A computer screen shows the official website of South Korean presidential office showing a message, in Seoul, South Korea, 25 June 2013 that it has been temporarily suspended to check its system. The homepage of the South Korean presidential office was apparently hacked by unknown attackers, sources said, noting the website instantly showed messages in red reading, Great leader Kim Jong-un (Photo: AAP).

Author: Soo-Kyung Koo, Washington DC

Since the first large-scale distributed denial-of-service (DDoS) attack in July 2009, the South Korean government has consistently accused North Korea of responsibility for other nation-wide cyber incidents. Specifically, it blames a hacking and cyber warfare unit established in 2009 under the military-led Reconnaissance General Bureau. Read more…

Why do China and South Korea trade with North Korea?


Authors: Sookyung Koo, Washington DC, and Jihye Lim, George Mason University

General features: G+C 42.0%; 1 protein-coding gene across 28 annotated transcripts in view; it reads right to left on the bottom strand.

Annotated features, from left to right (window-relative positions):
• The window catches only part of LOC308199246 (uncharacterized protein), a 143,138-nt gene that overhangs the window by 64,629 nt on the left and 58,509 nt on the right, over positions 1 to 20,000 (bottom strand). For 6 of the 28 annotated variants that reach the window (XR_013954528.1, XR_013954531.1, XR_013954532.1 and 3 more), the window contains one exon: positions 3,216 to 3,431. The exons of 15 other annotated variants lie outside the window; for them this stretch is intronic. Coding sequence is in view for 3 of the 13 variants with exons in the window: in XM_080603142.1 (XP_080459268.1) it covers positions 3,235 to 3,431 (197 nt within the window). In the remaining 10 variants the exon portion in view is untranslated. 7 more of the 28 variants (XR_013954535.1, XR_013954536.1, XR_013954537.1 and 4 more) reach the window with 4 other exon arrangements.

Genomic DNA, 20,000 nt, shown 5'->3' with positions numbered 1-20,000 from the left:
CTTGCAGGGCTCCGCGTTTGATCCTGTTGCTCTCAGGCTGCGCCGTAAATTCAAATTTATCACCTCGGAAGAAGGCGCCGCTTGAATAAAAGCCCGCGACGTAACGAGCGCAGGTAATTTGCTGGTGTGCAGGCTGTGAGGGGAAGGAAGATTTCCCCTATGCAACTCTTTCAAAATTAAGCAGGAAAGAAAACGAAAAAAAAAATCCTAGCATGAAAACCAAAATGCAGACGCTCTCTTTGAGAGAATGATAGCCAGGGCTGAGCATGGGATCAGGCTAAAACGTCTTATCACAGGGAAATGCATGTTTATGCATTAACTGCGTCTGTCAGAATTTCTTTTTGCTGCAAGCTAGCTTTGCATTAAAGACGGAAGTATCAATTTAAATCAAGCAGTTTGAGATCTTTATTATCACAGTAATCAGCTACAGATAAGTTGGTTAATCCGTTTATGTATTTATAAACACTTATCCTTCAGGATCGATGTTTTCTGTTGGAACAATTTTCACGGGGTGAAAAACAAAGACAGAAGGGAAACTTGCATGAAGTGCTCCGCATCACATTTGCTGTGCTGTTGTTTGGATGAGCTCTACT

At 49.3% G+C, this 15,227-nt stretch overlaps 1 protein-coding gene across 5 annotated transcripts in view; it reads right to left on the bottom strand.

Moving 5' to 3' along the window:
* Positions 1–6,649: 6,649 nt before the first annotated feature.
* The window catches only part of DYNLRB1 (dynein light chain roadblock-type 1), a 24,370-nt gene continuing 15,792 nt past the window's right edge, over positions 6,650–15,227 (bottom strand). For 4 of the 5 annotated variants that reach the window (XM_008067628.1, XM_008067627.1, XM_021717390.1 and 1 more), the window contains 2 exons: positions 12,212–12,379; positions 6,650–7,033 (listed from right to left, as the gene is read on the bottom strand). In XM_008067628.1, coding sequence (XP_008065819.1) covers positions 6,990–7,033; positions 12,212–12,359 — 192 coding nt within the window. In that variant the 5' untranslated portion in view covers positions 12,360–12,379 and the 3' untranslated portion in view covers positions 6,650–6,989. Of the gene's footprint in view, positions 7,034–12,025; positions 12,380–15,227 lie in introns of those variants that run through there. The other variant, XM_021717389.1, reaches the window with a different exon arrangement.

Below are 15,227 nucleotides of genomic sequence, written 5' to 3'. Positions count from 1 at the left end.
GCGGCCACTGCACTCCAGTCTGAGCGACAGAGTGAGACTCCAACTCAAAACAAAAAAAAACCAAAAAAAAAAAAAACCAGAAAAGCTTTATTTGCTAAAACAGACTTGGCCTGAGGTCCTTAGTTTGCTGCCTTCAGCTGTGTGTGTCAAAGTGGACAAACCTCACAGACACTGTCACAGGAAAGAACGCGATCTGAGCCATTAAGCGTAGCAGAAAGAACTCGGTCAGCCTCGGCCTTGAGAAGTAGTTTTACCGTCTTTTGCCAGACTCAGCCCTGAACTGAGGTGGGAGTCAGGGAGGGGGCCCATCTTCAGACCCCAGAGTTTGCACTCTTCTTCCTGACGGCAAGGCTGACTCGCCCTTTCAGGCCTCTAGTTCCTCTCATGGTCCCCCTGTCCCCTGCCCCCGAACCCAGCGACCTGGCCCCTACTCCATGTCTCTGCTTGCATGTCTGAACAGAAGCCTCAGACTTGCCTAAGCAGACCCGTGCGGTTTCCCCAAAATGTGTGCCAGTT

South Korea and China have maintained trade with North Korea as a means of enhancing their prosperity and security.

South Korea and China both seem to recognise that sanctions only serve to further isolate the already reclusive North Korea. Read more…

Arguing against a peace treaty on the Korean peninsula

South Korea Koreas Tensions

Author: John Hemmings, LSE

Sixty years after the end of the Korean War, it has become an article of faith among some policy-makers that a peace treaty between the United States and North Korea would help ease tensions on the Peninsula.

Often, reflecting North Korean propaganda statements, they explicitly link US troop withdrawals on the Korean Peninsula to a treaty ending the war. Read more…